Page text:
Blind since infancy, Daniel Kish heads World Access for the Blind (WAFTB), a nonprofit that takes a revolutionary approach to managing blindness by emphasizing self-direction and loosening “attachments to the idea we should limit ourselves or be limited,” proving that just about any activity is possible.
As part of perceptual mobility training, Kish and his team teach a tongue-clicking method called FlashSonar, an advanced form of echolocation in which students create active sound cues to navigate and recognize objects instead of relying on passive sonar (listening for cues). WAFTB is working on a series of solo, unguided hikes at the Grand Canyon, Death Valley, Mount Whitney, and the Appalachian Trail.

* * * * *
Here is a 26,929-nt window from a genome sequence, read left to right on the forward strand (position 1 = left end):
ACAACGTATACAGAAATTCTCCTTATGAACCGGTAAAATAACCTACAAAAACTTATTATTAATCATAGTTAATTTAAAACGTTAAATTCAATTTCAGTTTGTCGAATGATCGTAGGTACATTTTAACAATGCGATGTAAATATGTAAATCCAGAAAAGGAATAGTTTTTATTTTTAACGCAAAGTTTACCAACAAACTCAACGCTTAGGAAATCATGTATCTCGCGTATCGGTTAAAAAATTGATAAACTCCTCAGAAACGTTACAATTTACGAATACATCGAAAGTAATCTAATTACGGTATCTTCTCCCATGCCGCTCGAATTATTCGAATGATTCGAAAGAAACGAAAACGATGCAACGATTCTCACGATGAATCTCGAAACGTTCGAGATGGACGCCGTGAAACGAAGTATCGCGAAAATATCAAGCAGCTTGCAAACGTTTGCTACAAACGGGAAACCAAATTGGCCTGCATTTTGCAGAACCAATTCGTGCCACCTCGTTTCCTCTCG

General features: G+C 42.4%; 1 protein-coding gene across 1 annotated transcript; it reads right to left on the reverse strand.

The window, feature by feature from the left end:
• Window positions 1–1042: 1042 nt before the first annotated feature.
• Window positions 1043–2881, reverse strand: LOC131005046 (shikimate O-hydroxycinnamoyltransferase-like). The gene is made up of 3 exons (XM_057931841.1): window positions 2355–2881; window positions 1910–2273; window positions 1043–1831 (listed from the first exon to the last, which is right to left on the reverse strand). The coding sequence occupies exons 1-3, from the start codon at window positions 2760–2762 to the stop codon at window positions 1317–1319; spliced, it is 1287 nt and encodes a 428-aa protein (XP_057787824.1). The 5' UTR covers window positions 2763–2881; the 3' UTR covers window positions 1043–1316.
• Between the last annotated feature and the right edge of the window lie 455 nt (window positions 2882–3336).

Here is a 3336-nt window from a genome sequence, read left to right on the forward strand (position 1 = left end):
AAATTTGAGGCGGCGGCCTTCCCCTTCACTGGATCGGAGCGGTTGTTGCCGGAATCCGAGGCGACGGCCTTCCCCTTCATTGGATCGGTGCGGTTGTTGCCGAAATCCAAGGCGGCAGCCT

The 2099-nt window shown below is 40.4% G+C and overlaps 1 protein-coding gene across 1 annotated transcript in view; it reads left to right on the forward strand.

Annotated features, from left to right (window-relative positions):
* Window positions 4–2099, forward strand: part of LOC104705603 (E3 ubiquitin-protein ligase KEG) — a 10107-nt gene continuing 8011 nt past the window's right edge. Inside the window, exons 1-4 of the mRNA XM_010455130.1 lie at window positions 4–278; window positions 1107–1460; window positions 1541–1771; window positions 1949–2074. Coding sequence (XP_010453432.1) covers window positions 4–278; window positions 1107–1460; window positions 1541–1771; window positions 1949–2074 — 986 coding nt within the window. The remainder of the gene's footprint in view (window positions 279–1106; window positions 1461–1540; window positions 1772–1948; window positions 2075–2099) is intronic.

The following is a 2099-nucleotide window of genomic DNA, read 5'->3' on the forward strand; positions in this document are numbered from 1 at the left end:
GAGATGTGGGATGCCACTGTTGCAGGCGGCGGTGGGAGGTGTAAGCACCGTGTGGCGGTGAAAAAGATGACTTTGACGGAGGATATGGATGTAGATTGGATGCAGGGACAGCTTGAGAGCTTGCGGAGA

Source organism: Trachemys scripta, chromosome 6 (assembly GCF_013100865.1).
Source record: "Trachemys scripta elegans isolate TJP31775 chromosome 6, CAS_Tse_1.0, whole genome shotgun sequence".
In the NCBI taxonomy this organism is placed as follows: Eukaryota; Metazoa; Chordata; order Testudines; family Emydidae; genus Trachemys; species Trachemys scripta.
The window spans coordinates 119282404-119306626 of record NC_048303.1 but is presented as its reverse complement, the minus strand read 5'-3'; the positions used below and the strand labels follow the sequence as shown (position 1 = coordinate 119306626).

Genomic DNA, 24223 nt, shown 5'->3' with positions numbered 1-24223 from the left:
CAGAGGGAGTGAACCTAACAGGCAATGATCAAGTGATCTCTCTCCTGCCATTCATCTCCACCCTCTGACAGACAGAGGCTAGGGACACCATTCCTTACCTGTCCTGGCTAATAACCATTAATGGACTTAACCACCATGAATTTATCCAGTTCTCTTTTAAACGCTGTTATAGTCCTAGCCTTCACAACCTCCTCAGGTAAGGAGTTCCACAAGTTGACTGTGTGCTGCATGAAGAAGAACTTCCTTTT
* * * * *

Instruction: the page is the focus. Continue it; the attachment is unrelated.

The interesting thing about blind hiking, Kish says, is that most people imagine the challenges would be rugged terrain, cliffs, bears, handling equipment, and so on. “That’s all very manageable,” he says. “The tricky part for a blind person is the wayfinding—it’s making sure that what you’re following is the trail, because there are lots of things that you can follow that aren’t the trail.”
Kish is also quick to point out that while hiking, biking, and playing soccer without sight are remarkable feats, for blind people it’s activities like getting a job, moving out on one’s own, and paying bills that are often what’s truly worth celebrating.
Don’t miss this great video of Daniel Kish using and explaining the echolocation technique. You can also hear Kish explaining echolocation in a podcast with the Royal National Institute for the Blind. Also, there is a wealth of resources on training, techniques, workshops, and initiatives available through World Access for the Blind.
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